With the gates to the shelter shut and a sign reading “closed to the public,” Whitney Knowlton, CEO of of Last Chance Animal Rescue, spoke to the crowd about the shocking discovery made Friday by shelter volunteers. No representatives from the Chesterfield County Sheriff's Department or the animal control division were present for the event.
On Friday morning, Deborah Farhi, a rescue worker and shelter volunteer, visited the facility and became concerned after she noticed that several dogs were missing. She asked an inmate working at the facility what had happened to the dogs, and according to Farhi, was told that approximately 22 of the sheltered animals had been walked across the street, shot and buried in the landfill.
According to Farhi, after hearing this, she and two other volunteers grabbed shovels and went to the landfill to dig for remains, in search of the truth. After digging the volunteers found the remains of two dogs and took pictures, later uploaded to the internet, as evidence of what they found. One of the photos showed a dog half buried with what appeared to be blood around it's ear. Another showed a bullet casing found on the ground by the grave site.
At the news conference, Knowlton she said her group had been in contact with outside authorities, including the Solicitor's office, because they felt it would be a conflict of interest for Sheriff Sam Parker to investigate his own department.
“We need to find out who did this and stop it from happening again,” Knowlton said. “We have requested the investigation of the Chesterfield County Sheriff's Department by SLED and the State Attorney General.”
According to Knowlton, she is concerned that animal control officers have been shooting instead of using lethal injection for euthanasia since the gas chamber was removed in September 2010. Knowlton alleges that only two vials of phenobarbital, a drug used in the euthanasia process, has been purchased by the shelter since September. She stated that two vials could euthanize approximately 14 animals, depending on their size, and that shelter records show more than 80 have been killed during this time.
South Carolina Title 47 is the state law pertaining to the operation of animal shelters. It outlines allowable methods of euthanasia to kill animals in shelters. According to the law, acceptable methods of euthanasia include lethal injection, carbon monoxide gas and shooting in an emergency situation. Shooting is only to be used to prevent extreme suffering of the animal or for the safety of people. The law also provides that individuals found in violation could face misdemeanor charges and upon conviction, be subject to penalties for each animal killed.
Knowlton asked the audience to spread the news about the happenings at the shelter and urged them to contact government officials and state representatives about the need for reform in animal shelter and animal control laws throughout the state.
When a member of the audience told Knowlton that county councilman Douglas Curtis was present, the camera's turned to the conversation. Knowlton asked Councilman Curtis if he would support the shelter as a county representative. Curtis said that though he couldn't speak for the council, he would support the shelter however he could. He also expressed his concern regarding the situation at the shelter and its impact on the community.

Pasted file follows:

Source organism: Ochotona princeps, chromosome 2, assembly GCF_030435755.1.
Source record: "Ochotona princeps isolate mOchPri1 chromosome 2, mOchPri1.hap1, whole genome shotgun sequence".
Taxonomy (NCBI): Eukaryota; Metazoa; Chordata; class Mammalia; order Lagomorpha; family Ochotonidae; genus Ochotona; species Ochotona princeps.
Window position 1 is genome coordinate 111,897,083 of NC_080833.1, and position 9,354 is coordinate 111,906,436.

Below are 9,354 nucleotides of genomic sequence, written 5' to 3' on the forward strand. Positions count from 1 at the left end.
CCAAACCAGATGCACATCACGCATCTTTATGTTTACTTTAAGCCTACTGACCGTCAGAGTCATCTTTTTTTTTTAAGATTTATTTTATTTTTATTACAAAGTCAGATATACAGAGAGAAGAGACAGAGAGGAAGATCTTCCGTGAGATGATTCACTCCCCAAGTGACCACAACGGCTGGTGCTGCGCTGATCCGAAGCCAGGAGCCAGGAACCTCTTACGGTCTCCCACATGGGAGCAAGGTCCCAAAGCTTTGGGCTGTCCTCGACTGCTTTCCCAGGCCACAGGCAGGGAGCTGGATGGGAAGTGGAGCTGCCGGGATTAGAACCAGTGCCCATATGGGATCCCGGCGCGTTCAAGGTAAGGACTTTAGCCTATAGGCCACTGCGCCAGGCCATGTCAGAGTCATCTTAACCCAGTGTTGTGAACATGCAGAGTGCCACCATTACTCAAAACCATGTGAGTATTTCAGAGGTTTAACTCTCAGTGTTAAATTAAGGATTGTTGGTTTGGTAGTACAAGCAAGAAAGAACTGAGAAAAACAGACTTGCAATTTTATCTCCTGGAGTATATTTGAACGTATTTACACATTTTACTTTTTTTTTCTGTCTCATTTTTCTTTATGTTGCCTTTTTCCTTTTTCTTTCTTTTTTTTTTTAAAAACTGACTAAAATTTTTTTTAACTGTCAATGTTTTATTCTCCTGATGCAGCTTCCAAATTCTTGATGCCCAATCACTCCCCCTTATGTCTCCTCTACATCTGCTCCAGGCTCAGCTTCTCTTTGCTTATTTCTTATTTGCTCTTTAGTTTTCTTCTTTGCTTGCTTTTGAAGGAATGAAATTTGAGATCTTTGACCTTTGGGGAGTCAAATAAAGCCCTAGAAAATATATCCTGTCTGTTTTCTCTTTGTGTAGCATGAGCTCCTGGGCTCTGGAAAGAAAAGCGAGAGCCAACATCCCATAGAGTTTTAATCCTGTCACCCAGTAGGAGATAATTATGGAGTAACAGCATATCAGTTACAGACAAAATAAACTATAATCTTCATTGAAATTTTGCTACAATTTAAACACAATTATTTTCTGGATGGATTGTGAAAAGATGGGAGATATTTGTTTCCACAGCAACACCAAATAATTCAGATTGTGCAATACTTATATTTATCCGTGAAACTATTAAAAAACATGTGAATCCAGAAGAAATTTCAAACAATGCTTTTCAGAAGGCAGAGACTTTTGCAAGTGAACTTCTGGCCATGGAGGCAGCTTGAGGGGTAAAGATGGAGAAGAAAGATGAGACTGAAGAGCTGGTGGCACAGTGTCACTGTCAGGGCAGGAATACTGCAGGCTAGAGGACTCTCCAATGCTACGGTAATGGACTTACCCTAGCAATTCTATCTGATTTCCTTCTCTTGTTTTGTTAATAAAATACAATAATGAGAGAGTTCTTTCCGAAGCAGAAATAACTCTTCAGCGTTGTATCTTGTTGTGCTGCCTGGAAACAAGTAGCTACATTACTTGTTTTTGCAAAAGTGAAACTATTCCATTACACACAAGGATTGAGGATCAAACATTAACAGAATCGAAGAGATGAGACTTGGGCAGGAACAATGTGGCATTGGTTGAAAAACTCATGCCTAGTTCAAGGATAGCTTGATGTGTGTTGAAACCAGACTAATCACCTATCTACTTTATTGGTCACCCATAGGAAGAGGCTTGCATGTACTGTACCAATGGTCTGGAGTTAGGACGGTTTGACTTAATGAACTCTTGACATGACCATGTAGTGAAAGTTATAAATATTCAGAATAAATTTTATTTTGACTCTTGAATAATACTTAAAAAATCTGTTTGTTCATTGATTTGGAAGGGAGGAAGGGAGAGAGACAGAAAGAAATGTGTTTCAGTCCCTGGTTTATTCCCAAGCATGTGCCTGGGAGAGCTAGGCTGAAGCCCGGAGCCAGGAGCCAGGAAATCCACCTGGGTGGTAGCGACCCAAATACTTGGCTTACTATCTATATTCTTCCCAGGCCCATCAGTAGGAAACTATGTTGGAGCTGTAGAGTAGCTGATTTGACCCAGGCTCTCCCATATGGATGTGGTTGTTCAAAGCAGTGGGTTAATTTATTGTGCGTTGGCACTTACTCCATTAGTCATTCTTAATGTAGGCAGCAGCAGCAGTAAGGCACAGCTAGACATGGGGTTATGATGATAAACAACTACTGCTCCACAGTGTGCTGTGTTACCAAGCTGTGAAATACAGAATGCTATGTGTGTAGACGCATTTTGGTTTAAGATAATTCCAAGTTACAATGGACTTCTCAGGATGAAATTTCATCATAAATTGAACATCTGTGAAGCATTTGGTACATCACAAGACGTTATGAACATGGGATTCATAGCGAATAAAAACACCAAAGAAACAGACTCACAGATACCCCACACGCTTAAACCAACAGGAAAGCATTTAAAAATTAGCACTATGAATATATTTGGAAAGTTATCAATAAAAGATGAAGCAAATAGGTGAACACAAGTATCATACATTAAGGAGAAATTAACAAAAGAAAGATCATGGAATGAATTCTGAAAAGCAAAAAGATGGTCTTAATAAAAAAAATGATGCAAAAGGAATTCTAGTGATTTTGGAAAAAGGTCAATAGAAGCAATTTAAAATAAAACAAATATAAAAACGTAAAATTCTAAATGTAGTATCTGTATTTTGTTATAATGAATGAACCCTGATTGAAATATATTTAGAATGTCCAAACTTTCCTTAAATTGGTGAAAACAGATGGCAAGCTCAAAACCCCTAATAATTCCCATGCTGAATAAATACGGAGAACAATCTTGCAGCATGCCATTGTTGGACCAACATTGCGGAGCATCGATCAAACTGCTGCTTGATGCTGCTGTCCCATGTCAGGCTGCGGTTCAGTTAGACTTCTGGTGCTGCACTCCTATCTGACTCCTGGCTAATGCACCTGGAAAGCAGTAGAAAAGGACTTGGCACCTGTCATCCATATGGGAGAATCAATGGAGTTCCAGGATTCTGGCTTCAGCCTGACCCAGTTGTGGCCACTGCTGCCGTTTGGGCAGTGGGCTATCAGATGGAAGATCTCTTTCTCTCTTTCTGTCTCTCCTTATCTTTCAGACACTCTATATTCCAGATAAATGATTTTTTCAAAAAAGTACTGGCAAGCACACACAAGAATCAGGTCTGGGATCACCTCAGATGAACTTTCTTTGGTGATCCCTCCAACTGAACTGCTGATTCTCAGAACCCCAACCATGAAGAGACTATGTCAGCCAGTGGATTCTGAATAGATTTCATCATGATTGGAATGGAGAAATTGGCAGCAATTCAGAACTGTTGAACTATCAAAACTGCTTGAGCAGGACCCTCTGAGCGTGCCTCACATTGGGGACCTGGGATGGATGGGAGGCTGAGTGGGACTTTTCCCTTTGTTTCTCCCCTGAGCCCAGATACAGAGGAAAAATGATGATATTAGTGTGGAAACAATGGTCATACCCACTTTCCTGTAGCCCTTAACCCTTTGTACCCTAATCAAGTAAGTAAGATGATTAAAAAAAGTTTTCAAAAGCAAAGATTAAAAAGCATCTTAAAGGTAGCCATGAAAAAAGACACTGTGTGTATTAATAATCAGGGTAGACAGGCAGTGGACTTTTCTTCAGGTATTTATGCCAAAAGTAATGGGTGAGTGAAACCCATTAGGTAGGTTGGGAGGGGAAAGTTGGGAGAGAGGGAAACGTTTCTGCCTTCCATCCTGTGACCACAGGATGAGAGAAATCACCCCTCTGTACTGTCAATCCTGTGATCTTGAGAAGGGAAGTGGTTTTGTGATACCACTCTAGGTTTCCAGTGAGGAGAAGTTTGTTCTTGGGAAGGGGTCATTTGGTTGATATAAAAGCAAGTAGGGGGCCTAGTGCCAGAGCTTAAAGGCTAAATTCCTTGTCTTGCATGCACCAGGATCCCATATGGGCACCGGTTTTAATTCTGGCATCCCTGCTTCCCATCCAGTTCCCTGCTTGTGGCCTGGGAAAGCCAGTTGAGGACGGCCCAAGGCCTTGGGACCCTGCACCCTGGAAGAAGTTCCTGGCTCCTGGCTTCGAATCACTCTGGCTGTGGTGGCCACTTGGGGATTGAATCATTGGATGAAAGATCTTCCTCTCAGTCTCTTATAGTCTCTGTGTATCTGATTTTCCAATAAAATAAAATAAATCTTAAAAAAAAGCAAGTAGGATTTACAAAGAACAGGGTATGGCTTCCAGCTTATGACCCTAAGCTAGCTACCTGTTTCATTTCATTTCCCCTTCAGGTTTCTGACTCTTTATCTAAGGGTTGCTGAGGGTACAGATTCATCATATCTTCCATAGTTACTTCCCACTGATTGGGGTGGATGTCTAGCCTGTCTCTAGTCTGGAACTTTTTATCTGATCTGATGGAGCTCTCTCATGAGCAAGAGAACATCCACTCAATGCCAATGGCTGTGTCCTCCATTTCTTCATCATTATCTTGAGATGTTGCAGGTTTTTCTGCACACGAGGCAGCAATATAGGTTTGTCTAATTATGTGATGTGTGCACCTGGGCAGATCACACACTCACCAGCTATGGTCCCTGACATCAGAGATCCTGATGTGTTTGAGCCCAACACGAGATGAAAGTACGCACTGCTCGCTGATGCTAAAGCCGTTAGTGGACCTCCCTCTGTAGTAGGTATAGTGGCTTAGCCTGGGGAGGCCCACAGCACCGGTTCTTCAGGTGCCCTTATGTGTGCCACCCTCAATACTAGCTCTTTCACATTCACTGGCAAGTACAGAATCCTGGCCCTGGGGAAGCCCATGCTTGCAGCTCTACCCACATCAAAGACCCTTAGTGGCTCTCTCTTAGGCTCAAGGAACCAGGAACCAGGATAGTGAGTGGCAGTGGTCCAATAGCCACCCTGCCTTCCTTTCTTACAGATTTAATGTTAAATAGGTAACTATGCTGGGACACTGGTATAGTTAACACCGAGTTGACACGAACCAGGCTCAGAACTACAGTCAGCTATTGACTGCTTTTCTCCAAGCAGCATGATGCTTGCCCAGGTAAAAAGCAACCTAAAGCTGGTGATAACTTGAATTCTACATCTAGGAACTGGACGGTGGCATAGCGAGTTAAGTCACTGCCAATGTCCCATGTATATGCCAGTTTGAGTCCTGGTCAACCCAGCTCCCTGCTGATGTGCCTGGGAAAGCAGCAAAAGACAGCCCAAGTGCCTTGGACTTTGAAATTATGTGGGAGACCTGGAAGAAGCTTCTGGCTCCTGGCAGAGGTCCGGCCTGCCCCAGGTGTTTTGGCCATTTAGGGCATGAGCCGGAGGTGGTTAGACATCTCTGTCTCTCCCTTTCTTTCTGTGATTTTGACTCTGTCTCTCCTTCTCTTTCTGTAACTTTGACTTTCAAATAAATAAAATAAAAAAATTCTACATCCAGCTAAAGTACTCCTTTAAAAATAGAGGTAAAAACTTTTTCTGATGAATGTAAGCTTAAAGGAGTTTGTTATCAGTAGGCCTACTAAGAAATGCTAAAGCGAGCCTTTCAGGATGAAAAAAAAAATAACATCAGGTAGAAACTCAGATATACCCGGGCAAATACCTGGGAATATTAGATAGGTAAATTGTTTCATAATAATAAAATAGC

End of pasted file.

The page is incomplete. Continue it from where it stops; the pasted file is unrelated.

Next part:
After Knowlton's media address, many members of the community spoke out about situation. Issues relating to the care of the animals, volunteerism and the communities own responsibility to spay and neuter their pets were discussed. One woman spoke about the negative comments online that were aimed at the community as a whole, others raised concerns about the volunteer groups in the shelter being impacted by the negative news.
The concern for shelter volunteers was also expressed to the Chronicle by Glen Gulledge of Chesterfield, prior to the news conference. Gulledge began volunteering with Paws and Claws a few months ago.
“It is important that people know the difference between animal control and Paws and Claws,” Gulledge said. “They didn't have anything to do with this and I hope that people understand that.”
Paws and Claws of Chesterfield County is the non-profit organization who volunteers daily at the shelter to feed, clean and care for the animals. They also open the shelter to the public on weekends for adoptions, do fund raising for the shelter and assist animal rescue wanting to pull animals from the shelter.
During the news conference, Paws and Claws volunteers had allowed individuals interested in adopting to enter the facility. However, towards the end of the news conference, a call from Sheriff Sam Parker re-opened the shelter gates for members of media and the public to come in.
Dorothy Hagerman came to the news conference with her teenage children and left with some newly adopted dogs. She stated that she had adopted from the shelter in the past and heard rumors of abuse, but was shocked by the images and news coverage. “I can't believe that someone did that to those poor animals,” Hagerman said. “They can't get away with this, it isn't right.”